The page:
Fat Phil had been there and revived me, then escorted me home since he lived only a few blocks from my small cottage.  He assured me I hadn’t been hallucinating. Apparently, my lightning accident had bestowed me with an unusual ability.  One I definitely did not want.  He possessed the same ability and insisted I attend this meeting with the other members who had also experienced the same phenomena. 
             At the podium, he ran his thick palm across his comb-over, then pointed to the map tacked to the wall.  Various colors portrayed sections of our fair town of Citiesville.  In the purple, my name stood out in heavy black lettering. “This will be Winnie’s target area.  Everyone okay with that?”
            A collective, “Yes,” too eagerly shouted, sent a foreboding shiver up my spine.
            We stood and repeated the pledge:
           ”I will faithfully read the daily obituary column.
            I will visit the dead in my designated area, avoiding visiting hours, and ask if they have one last request.
           I will perform said request to the best of my ability and vow to return with an honest report before the casket’s final closing, at which time their spirit must forever leave this earthly plane.”
            What had Fat Phil talked me into?
***
Buy Link for the Unwanted Gift


Now here's the "skinny" on Lorrie--


Lorrie lives in West Mifflin, PA, thirty minutes from downtown Pittsburgh. She lives at home with her favorite toy—a computer.

 Once a gold medalist teacher/manager for a big-name ballroom dance studio she has retired and now enjoys the quiet life of writing and watching TV. But she loves to have lunches with local writers to keep abreast of the challenging world of publishing.

Lorrie writes in many genres so you never know what she will come out with next. She never wants to bore her readers and enjoys the thrill of entertaining them by writing a good story.

She would love to hear from her fans at struiff@msn.com. Please put “reader” in the subject line. Thank you.
Connect with Lorrie online:


Guest Author

Today I am delighted to be Debbie Amadei's first guest author on her site for non-fiction children's literature, The Swimmer Writer.  Come on over and take a peek after reading and commenting on Lorrie's post. See ya' there!

Debbie's review of Girls Succeed appeared on her site on December 16.









22 comments:

J Q Rose said...

Welcome Laurie...Thanks for sharing an excerpt with us and for telling us what makes you feel uncomfortable in your writing career. I think most writers will agree with you.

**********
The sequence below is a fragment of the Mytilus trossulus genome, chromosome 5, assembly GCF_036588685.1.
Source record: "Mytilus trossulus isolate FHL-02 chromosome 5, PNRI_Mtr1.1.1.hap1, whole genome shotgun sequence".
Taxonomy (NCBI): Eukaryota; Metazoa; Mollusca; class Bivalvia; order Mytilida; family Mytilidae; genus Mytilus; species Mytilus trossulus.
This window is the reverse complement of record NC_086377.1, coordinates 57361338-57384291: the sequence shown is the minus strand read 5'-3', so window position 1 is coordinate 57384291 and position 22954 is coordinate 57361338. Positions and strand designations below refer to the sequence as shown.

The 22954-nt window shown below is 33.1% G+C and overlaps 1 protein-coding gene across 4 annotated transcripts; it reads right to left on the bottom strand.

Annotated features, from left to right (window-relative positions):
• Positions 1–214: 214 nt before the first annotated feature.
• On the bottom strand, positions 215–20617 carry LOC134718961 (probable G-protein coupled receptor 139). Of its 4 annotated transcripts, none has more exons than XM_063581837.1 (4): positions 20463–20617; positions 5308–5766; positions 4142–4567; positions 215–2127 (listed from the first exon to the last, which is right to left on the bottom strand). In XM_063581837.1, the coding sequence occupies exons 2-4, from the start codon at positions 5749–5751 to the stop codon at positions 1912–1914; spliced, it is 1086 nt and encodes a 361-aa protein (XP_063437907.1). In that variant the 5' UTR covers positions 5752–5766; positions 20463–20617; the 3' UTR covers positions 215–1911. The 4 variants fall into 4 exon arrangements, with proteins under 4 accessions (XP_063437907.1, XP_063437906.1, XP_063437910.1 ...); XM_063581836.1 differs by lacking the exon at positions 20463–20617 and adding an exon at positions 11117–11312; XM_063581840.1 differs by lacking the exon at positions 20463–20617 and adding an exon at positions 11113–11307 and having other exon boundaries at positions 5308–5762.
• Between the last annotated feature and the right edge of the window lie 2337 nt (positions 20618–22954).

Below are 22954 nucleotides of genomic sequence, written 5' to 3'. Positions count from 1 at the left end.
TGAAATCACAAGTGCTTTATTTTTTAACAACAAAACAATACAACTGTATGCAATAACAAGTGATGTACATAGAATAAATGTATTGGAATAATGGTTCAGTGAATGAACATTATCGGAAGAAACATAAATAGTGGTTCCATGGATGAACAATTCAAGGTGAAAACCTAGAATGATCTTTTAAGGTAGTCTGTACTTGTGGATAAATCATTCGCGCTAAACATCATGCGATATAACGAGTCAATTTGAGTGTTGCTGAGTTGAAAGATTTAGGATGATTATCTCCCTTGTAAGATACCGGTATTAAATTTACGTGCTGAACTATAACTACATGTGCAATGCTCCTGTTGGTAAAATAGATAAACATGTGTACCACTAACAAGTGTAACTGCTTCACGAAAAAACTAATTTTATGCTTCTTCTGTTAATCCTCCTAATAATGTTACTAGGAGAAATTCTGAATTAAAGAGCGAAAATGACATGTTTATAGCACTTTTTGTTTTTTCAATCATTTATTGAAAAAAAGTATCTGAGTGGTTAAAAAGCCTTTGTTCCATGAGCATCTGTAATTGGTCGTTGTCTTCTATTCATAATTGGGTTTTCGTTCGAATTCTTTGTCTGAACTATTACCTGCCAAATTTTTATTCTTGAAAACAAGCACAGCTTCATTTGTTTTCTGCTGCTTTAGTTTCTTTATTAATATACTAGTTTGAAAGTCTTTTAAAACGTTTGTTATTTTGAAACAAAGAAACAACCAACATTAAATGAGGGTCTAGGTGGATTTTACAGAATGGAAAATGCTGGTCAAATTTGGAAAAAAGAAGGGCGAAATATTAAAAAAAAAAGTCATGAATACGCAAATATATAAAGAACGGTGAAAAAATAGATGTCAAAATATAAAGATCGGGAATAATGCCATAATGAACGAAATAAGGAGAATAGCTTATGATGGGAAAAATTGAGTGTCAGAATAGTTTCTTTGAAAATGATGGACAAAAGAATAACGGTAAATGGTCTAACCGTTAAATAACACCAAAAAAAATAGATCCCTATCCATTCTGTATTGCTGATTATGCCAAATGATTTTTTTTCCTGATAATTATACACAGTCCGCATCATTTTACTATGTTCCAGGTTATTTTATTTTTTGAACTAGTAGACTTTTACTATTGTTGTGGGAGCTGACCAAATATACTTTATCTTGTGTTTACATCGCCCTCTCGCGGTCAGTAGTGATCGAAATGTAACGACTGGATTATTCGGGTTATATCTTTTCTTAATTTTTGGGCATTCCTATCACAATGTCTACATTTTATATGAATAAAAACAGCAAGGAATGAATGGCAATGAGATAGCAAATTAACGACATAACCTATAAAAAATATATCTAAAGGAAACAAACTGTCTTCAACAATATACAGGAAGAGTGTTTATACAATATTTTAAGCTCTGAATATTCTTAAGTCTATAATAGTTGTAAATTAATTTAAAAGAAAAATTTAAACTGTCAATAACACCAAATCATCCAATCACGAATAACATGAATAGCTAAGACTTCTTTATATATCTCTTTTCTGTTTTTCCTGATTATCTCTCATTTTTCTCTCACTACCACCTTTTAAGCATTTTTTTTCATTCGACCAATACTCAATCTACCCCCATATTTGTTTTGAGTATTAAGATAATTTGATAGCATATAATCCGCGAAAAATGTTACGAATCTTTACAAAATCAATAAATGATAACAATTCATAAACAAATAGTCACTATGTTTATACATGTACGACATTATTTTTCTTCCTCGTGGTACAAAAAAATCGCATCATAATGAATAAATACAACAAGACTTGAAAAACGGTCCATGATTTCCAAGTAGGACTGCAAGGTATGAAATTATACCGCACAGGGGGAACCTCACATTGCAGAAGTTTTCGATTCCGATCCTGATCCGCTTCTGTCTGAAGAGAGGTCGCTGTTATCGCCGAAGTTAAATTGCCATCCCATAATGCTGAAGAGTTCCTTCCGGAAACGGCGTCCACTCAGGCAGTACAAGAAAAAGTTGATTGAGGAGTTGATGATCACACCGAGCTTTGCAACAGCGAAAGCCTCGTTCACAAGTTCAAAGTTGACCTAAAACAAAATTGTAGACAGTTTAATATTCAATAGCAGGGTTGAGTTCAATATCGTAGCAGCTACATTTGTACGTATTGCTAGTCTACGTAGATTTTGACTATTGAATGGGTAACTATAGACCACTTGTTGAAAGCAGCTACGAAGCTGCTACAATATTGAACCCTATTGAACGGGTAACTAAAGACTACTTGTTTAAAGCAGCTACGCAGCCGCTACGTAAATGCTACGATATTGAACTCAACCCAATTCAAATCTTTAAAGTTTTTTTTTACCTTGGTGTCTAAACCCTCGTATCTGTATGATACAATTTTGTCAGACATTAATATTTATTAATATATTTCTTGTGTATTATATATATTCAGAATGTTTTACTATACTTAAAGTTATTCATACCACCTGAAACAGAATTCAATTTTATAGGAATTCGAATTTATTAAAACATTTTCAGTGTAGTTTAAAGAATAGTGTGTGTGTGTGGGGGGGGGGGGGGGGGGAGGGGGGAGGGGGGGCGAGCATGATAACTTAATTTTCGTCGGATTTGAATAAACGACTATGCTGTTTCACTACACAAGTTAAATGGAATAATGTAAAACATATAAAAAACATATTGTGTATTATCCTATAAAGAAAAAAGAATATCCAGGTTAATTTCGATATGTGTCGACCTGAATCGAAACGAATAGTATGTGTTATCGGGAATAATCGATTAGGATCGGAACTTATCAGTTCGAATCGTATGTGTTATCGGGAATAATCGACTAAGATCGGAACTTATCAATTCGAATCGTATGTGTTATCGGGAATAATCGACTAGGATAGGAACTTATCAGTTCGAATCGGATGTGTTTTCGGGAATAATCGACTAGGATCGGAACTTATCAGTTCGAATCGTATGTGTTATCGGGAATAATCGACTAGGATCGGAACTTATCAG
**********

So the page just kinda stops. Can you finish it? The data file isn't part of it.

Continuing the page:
Lorrie said...

Thanks for having me today J.Q.

I wish I had the confidence other authors do. Eww. How many do feel awkward touting their books like I do. I betcha no one.

Joylene Nowell Butler said...

Lorrie, your book sounds wonderful! And thanks for sharing your fear of marketing. For years I suffered with the same ailment. Today I approach the subject of my novels as if I was speaking about a book I'd read. Yes, I actually think of them as something someone else has written. It's so much easier to sound excited when I do that. For instance, someone says What's your book about? I hear What's the book about and answer with enthusiasm.

Think of your favourite novel, then pretend they've just asked you what you thought about it, and I promise, it'll get easier to promote your work!

Hi, Janet!

meradeth said...

Trust me, I completely understand about hating to promote my own stuff. Love doing it for other people, but wow do I feel uncomfortable tooting my own horn :) Still, you have some awesome books and I love hearing about them!

J Q Rose said...

Joylene, that is very good advice.

Meradeth, thanks for stopping in. I knew Lorrie would have fellow authors who feel exactly the same way!

Kara Leigh Miller said...

At times I feel the same way, Lorrie. Personally, I don't want to be known as "that" person who is always talking about herself and her books. But it's part of our job as authors and that's how I look at it. If I get the ball rolling and start spreading the word, no one will do it for me.

Trust me, you'll get to a point where you've talked about yourself and your books so much that others will jump on the bandwagon. Word of mouth is powerful advertisement.